GETTING AWAY FROM THE GRAY
For many photographers, it’s easy to let highlights and shadows blend into each other and end up with a muddier image than intended. To prevent this from happening, I like to have a mental image of where I want to end up before I start editing black and white. I keep photos like Vivian Maier’s in my mind’s eye as I dive in. Her shadows are rich, her highlights are perfectly placed, there’s enough clarity to draw the viewer in (but not so much that it becomes a distraction), and the whole balance of light and shadow is just perfection.
CREATING A CONSISTENT STORY
Shadows speak as loudly as light, so in every frame, I try to give both light and shadow their equal due. I don’t care for the bright, pastel look, but no matter your style, making your color photos flow with your black and whites has everything to do with respecting shadow. If you edit your color photos with bright, washed-out, pastel tones but aim for a dark and gritty black-and-white edit, your story flow will stutter because the feeling you get looking at the photos will be so different. Keeping your approaches similar throughout your edit when it comes to the relationship between shadows and light will help tell your story.
CHOOSING FINALS WISELY
I want to really consider how it feels to go through the images rather than making sure every one has a perfect color and black-and-white option. Your client is hiring you to tell their story through your eyes, and if you over-deliver (like most of us do when we first start out) or don’t cull properly, it’s hard to create a through-line.
I remember back in the day, my friends would get their wedding photos back and there would be a near-duplicate of each image in color and black and white. It bugged me at the time and I couldn’t put my finger on why, but now I realize it’s because it indicated a lack of control over how the photographers were envisioning the day and delivering the story, and it interrupted how the eye scanned over images.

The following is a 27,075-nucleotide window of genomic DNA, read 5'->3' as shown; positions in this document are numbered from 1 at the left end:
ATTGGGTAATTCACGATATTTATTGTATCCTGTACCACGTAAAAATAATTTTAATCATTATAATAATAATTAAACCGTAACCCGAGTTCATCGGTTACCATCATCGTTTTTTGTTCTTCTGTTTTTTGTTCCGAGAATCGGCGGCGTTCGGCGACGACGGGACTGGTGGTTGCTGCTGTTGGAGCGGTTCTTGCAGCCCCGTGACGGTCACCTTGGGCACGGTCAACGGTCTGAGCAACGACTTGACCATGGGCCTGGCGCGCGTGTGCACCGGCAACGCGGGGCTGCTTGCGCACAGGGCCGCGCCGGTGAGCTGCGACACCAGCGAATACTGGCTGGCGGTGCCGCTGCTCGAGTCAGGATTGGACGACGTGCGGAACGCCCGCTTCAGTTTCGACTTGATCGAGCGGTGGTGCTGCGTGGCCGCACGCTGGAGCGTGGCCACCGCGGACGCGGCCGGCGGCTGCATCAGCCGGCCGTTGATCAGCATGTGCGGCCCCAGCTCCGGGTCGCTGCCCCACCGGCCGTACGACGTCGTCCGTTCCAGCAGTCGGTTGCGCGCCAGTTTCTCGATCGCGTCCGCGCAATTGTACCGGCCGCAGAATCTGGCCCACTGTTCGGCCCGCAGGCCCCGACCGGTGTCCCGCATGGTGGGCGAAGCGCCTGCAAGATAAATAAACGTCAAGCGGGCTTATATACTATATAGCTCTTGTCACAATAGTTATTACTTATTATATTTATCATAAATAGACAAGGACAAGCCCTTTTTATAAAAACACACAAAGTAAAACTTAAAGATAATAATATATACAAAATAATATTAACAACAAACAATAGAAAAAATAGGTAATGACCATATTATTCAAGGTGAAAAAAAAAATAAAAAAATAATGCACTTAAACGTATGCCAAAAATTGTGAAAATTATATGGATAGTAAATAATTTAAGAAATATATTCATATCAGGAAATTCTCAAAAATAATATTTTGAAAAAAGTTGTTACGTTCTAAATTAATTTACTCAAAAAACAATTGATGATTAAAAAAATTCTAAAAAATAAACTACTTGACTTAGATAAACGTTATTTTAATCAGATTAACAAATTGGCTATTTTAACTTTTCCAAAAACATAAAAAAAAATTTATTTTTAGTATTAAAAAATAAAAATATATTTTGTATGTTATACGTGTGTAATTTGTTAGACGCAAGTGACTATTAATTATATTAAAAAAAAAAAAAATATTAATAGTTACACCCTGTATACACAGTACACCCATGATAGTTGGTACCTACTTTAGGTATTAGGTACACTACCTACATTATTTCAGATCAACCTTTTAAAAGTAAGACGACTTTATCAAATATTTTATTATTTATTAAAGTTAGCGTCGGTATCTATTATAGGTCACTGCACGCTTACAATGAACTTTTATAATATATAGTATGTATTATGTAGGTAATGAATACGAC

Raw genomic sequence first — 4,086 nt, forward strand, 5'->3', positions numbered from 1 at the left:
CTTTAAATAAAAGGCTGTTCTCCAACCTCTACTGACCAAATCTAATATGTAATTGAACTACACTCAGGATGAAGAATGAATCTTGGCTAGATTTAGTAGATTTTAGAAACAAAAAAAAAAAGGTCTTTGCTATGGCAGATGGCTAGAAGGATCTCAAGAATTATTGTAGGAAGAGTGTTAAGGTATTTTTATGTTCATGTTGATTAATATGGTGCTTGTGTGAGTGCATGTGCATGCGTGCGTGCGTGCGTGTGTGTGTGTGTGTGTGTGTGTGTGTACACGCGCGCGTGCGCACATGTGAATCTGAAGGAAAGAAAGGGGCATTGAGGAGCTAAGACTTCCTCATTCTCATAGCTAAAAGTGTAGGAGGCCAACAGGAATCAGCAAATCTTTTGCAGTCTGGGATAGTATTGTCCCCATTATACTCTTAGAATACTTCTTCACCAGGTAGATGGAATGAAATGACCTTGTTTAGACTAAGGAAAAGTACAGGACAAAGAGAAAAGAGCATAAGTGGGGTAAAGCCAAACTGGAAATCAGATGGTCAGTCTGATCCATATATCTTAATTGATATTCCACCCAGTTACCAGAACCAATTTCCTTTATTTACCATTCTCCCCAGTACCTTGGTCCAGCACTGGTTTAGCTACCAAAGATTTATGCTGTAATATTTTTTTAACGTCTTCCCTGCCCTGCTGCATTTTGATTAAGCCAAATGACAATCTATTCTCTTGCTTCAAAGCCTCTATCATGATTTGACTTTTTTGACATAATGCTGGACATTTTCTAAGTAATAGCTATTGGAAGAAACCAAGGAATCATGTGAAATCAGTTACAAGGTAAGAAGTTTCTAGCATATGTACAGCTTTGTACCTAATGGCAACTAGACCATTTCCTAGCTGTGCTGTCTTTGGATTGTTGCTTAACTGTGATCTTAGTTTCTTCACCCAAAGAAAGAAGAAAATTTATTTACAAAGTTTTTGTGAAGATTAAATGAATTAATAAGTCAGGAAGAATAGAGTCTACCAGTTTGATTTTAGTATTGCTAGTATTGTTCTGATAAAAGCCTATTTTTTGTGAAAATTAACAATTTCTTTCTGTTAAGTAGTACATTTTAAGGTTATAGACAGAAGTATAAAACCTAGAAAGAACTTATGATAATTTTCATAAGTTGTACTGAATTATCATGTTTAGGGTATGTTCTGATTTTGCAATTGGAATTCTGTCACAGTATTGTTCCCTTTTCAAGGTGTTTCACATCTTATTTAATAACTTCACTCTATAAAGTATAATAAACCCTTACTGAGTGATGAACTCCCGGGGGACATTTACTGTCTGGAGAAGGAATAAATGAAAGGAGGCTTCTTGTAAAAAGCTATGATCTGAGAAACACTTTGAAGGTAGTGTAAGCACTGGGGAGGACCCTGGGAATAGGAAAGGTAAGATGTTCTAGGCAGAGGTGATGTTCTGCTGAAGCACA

A CASE BY CASE BASIS
Often, I won’t decide to make a picture black and white until I’m in the editing room, but there are times when I shoot with it specifically in mind. Usually, one of three things is happening.
1 The tones in our clients’ outfits or other details of a scene don’t correlate well. This is also an opportunity to coach clients better on how to dress for the kinds of images we like to make. I recommend they wear neutrals, grayscale, navies and olive tones because they can move from scene to scene with minimal interruption. If a scene has a strong color cast but we don’t have a choice but to shoot there, often many of those photos will end up as a black and white. As we found in Panama City last month, many of the narrow streets have brightly painted buildings, so if we found an alley between red or orange walls, we would have skipped shooting there and looked for places with more natural tones to use, but rather than scrapping a shot because of color cast, I’ll just flip it to black and white, like this one (above) of Eric and Katy dancing in the street.
2 Color adds nothing except distraction. If the story is not improved by color, don’t invite color to the party. There are many times when tonality helps you tell a tale—and others when it only distracts. Strip things down as much as possible and you’ll fall more naturally into selectively choosing black and white.